James Bullen

Cubase 9 – Elements

10:28, 1st November 2017

£49 (education)

This is a corrected version of a review from Music Teacher October 2017. 

Cubase 9, Steinberg’s latest digital audio workstation (DAW), will have been popping up in your music catalogues since late 2016, and you may have noticed that Cubase comes in three different packages: Pro, Artist and Elements. Similarly, you may have spotted the wide price disparity between the different versions, with Pro clocking in at £250 and Elements at just £49. So what’s the difference? Surely it must be a great deal given the £200 price increase?

MT looked at the Pro version a few months ago and I’ve been delving a little deeper into what the entry-level Elements version provides with its comparatively tiny price tag – not just from the point of view of a (self-confessed) music-tech nerd, but also through the eyes of a music teacher, thinking about the practicalities and limitations of this particular piece of music software in the music classroom and where it could be most appropriately used.

For those who have got this far and aren’t particularly au fait with Cubase and DAWs in general, I would describe it as an application that can be used to record, edit and arrange audio and MIDI data. This program and its contemporaries are very sophisticated, with a plethora of functions and tools that are put together to enable the user to compose and record with as few limitations as possible. For this reason I wouldn’t recommend any version of Cubase for younger students; this is a program firmly aimed for users with some pre-existing musical understanding. For software to use with pre-GCSE students I would look at Steinberg’s much-missed Sequel software, GarageBand, or online software such as Soundtrap.

Cubase Elements contains much of the sophistication of its big brothers, Pro and Artist, but it has some limitations that might tempt the user into buying the more expensive versions – the most obvious of these being a limit in the number of audio tracks to 48 and MIDI tracks to 64, with limitation also put on simultaneous inputs and outputs. For most students in schools this is more than enough to meet their needs. Most compositions at GCSE level that I have seen have seldom breached 20 audio or MIDI tracks.

There are also only three virtual instruments built in with Elements compared with the eight found in Pro, giving you a more limited range of timbres to experiment with. Although reduced in number, the choice of virtual instruments is good. HALion, a sampler with most standard instrument sounds preloaded; Groove Agent, a drum machine; and Prologue, a synthesiser. These will be sufficient for all but the most advanced students up to GCSE level. You will also find fewer group tracks and a reduced range of audio and MIDI effects processors. The score notation facility is also basic, although in my experience students who compose using notation are more likely to use other software for their initial note entry or editing before moving on to Cubase.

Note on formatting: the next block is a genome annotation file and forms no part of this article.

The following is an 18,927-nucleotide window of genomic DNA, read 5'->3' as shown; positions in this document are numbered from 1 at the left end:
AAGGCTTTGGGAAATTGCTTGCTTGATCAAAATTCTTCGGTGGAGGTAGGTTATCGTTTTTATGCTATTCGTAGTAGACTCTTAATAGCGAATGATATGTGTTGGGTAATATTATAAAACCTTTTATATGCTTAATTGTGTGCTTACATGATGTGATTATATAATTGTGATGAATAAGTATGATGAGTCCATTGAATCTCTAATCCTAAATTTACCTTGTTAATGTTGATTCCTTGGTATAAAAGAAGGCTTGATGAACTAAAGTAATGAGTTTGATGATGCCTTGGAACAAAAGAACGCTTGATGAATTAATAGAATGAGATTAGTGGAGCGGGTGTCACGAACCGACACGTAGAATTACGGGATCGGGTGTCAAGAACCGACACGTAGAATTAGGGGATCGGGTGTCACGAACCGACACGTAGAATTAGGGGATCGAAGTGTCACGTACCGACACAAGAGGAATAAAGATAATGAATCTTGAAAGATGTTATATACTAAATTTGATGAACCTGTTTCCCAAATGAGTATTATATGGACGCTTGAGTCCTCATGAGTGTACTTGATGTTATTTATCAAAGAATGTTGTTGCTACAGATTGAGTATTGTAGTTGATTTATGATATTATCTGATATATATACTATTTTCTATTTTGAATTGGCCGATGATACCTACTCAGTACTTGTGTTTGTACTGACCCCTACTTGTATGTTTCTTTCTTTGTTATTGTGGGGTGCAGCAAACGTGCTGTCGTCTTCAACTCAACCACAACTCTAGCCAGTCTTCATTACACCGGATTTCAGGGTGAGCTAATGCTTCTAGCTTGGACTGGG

One of the exciting new features in this version that has been conspicuously absent in the past is a sampling tool, here in the form of the Sampler Track. It enables you take audio samples from your arranger window, drag them into the sample window, and begin playing your sample across your keyboard. I have found this to be fairly intuitive and flexible, and a very useful creative addition. You can also edit audio samples like MIDI on the Piano Roll. For those students who are into electronic music production this will be a very welcome addition, as this kind of flexible sampling has become a prominent feature of modern production styles and for them, a DAW without this capability feels seriously lacking. If I worked in a school already decked out with Cubase Elements 8 I would consider upgrading to Version 9 for this feature alone.

If you are running A-level music technology I think you will find Elements to be too limited for your needs, especially if your students are hoping to access the top grades in the composing and recording tasks and in the mixing and producing examination. In this instance I would definitely recommend running either Artist (at a minimum) or Pro on your studio systems.

In conclusion I would recommend Cubase Elements 9 as a high-quality, low-cost means of providing DAWs to the majority of your department computers. It is an effective tool for students who are just starting out in composition and music production, and will inspire some of them to develop their skills so that they require more advanced versions of the software. It is also worth remembering that this is multi-platform software, and it is a very good option for departments with PCs or Macs.


This review of Steinberg’s Cubase Elements 9, first published in MT October 2017, originally stated that the software required a physical dongle for use. In fact, Cubase Elements 9 does not require a dongle. We are happy to correct the error and apologise for any confusion caused. For more information on Elements, go to tinyurl.com/MTCubaseElements or www.steinberg.net.

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